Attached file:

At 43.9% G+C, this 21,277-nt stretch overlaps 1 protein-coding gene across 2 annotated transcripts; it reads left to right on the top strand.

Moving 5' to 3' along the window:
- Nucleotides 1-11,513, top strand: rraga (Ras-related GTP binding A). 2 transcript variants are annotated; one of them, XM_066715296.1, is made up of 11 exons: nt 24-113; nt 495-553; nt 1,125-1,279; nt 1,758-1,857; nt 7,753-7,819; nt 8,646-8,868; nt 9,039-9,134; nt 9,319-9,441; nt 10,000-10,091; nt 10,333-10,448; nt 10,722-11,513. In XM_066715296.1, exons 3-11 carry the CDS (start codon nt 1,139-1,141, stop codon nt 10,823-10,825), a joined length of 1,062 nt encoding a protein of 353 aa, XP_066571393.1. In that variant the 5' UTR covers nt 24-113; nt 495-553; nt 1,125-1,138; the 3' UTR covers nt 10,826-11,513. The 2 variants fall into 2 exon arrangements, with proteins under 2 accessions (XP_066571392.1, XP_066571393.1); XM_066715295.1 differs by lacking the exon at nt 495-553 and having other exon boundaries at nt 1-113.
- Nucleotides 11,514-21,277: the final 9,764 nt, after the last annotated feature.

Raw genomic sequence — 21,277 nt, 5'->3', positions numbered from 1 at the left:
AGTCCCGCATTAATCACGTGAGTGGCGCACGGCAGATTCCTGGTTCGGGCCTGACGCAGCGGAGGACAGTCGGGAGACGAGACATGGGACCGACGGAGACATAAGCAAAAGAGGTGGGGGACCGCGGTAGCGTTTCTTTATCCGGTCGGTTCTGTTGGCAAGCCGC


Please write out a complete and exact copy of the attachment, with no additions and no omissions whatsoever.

At 43.9% G+C, this 21,277-nt stretch overlaps 1 protein-coding gene across 2 annotated transcripts; it reads left to right on the top strand.

Moving 5' to 3' along the window:
- Nucleotides 1-11,513, top strand: rraga (Ras-related GTP binding A). 2 transcript variants are annotated; one of them, XM_066715296.1, is made up of 11 exons: nt 24-113; nt 495-553; nt 1,125-1,279; nt 1,758-1,857; nt 7,753-7,819; nt 8,646-8,868; nt 9,039-9,134; nt 9,319-9,441; nt 10,000-10,091; nt 10,333-10,448; nt 10,722-11,513. In XM_066715296.1, exons 3-11 carry the CDS (start codon nt 1,139-1,141, stop codon nt 10,823-10,825), a joined length of 1,062 nt encoding a protein of 353 aa, XP_066571393.1. In that variant the 5' UTR covers nt 24-113; nt 495-553; nt 1,125-1,138; the 3' UTR covers nt 10,826-11,513. The 2 variants fall into 2 exon arrangements, with proteins under 2 accessions (XP_066571392.1, XP_066571393.1); XM_066715295.1 differs by lacking the exon at nt 495-553 and having other exon boundaries at nt 1-113.
- Nucleotides 11,514-21,277: the final 9,764 nt, after the last annotated feature.

Raw genomic sequence — 21,277 nt, 5'->3', positions numbered from 1 at the left:
AGTCCCGCATTAATCACGTGAGTGGCGCACGGCAGATTCCTGGTTCGGGCCTGACGCAGCGGAGGACAGTCGGGAGACGAGACATGGGACCGACGGAGACATAAGCAAAAGAGGTGGGGGACCGCGGTAGCGTTTCTTTATCCGGTCGGTTCTGTTGGCAAGCCGC